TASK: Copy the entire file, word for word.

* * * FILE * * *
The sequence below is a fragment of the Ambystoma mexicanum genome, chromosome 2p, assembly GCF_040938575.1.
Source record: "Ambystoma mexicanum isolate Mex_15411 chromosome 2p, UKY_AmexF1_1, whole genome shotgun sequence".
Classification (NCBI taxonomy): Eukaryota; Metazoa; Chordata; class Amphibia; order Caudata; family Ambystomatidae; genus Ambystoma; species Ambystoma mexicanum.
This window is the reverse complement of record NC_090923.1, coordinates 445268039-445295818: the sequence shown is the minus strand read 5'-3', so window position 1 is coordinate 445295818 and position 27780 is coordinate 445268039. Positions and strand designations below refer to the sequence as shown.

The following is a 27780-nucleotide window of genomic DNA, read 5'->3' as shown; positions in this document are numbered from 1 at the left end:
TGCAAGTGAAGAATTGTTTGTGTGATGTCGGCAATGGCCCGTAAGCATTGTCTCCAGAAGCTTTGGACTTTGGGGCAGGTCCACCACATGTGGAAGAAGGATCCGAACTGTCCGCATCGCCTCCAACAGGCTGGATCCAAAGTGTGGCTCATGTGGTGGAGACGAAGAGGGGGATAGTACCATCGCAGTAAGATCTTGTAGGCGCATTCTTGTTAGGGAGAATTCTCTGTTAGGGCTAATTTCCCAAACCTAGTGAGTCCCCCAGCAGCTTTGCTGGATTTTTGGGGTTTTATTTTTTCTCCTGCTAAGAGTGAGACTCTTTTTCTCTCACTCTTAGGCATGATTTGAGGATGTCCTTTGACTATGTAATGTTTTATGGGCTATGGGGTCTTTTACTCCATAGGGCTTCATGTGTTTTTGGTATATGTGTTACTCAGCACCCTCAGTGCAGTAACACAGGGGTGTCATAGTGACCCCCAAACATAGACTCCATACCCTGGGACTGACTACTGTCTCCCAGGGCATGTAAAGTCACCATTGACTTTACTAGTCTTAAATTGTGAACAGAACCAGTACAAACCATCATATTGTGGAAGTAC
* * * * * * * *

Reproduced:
The sequence below is a fragment of the Ambystoma mexicanum genome, chromosome 2p, assembly GCF_040938575.1.
Source record: "Ambystoma mexicanum isolate Mex_15411 chromosome 2p, UKY_AmexF1_1, whole genome shotgun sequence".
Classification (NCBI taxonomy): Eukaryota; Metazoa; Chordata; class Amphibia; order Caudata; family Ambystomatidae; genus Ambystoma; species Ambystoma mexicanum.
This window is the reverse complement of record NC_090923.1, coordinates 445268039-445295818: the sequence shown is the minus strand read 5'-3', so window position 1 is coordinate 445295818 and position 27780 is coordinate 445268039. Positions and strand designations below refer to the sequence as shown.

The following is a 27780-nucleotide window of genomic DNA, read 5'->3' as shown; positions in this document are numbered from 1 at the left end:
TGCAAGTGAAGAATTGTTTGTGTGATGTCGGCAATGGCCCGTAAGCATTGTCTCCAGAAGCTTTGGACTTTGGGGCAGGTCCACCACATGTGGAAGAAGGATCCGAACTGTCCGCATCGCCTCCAACAGGCTGGATCCAAAGTGTGGCTCATGTGGTGGAGACGAAGAGGGGGATAGTACCATCGCAGTAAGATCTTGTAGGCGCATTCTTGTTAGGGAGAATTCTCTGTTAGGGCTAATTTCCCAAACCTAGTGAGTCCCCCAGCAGCTTTGCTGGATTTTTGGGGTTTTATTTTTTCTCCTGCTAAGAGTGAGACTCTTTTTCTCTCACTCTTAGGCATGATTTGAGGATGTCCTTTGACTATGTAATGTTTTATGGGCTATGGGGTCTTTTACTCCATAGGGCTTCATGTGTTTTTGGTATATGTGTTACTCAGCACCCTCAGTGCAGTAACACAGGGGTGTCATAGTGACCCCCAAACATAGACTCCATACCCTGGGACTGACTACTGTCTCCCAGGGCATGTAAAGTCACCATTGACTTTACTAGTCTTAAATTGTGAACAGAACCAGTACAAACCATCATATTGTGGAAGTAC